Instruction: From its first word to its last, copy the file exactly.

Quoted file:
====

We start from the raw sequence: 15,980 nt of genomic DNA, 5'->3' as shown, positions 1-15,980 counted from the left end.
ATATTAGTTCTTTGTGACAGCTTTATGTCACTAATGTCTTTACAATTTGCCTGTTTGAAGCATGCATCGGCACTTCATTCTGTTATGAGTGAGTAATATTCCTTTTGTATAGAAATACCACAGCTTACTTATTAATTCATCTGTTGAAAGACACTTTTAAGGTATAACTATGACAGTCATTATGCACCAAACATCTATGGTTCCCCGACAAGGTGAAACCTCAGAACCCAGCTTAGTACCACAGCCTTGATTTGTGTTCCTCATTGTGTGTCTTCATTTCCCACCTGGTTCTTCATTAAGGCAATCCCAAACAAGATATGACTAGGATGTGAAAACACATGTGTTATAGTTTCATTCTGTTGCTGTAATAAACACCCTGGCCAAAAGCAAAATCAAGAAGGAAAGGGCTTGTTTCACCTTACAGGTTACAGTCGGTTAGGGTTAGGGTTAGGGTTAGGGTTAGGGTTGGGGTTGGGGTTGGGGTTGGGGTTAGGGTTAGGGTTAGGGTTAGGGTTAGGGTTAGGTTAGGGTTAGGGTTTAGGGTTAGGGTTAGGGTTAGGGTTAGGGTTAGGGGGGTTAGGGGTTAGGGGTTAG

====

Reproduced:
We start from the raw sequence: 15,980 nt of genomic DNA, 5'->3' as shown, positions 1-15,980 counted from the left end.
ATATTAGTTCTTTGTGACAGCTTTATGTCACTAATGTCTTTACAATTTGCCTGTTTGAAGCATGCATCGGCACTTCATTCTGTTATGAGTGAGTAATATTCCTTTTGTATAGAAATACCACAGCTTACTTATTAATTCATCTGTTGAAAGACACTTTTAAGGTATAACTATGACAGTCATTATGCACCAAACATCTATGGTTCCCCGACAAGGTGAAACCTCAGAACCCAGCTTAGTACCACAGCCTTGATTTGTGTTCCTCATTGTGTGTCTTCATTTCCCACCTGGTTCTTCATTAAGGCAATCCCAAACAAGATATGACTAGGATGTGAAAACACATGTGTTATAGTTTCATTCTGTTGCTGTAATAAACACCCTGGCCAAAAGCAAAATCAAGAAGGAAAGGGCTTGTTTCACCTTACAGGTTACAGTCGGTTAGGGTTAGGGTTAGGGTTAGGGTTAGGGTTGGGGTTGGGGTTGGGGTTGGGGTTAGGGTTAGGGTTAGGGTTAGGGTTAGGGTTAGGTTAGGGTTAGGGTTTAGGGTTAGGGTTAGGGTTAGGGTTAGGGTTAGGGGGGTTAGGGGTTAGGGGTTAG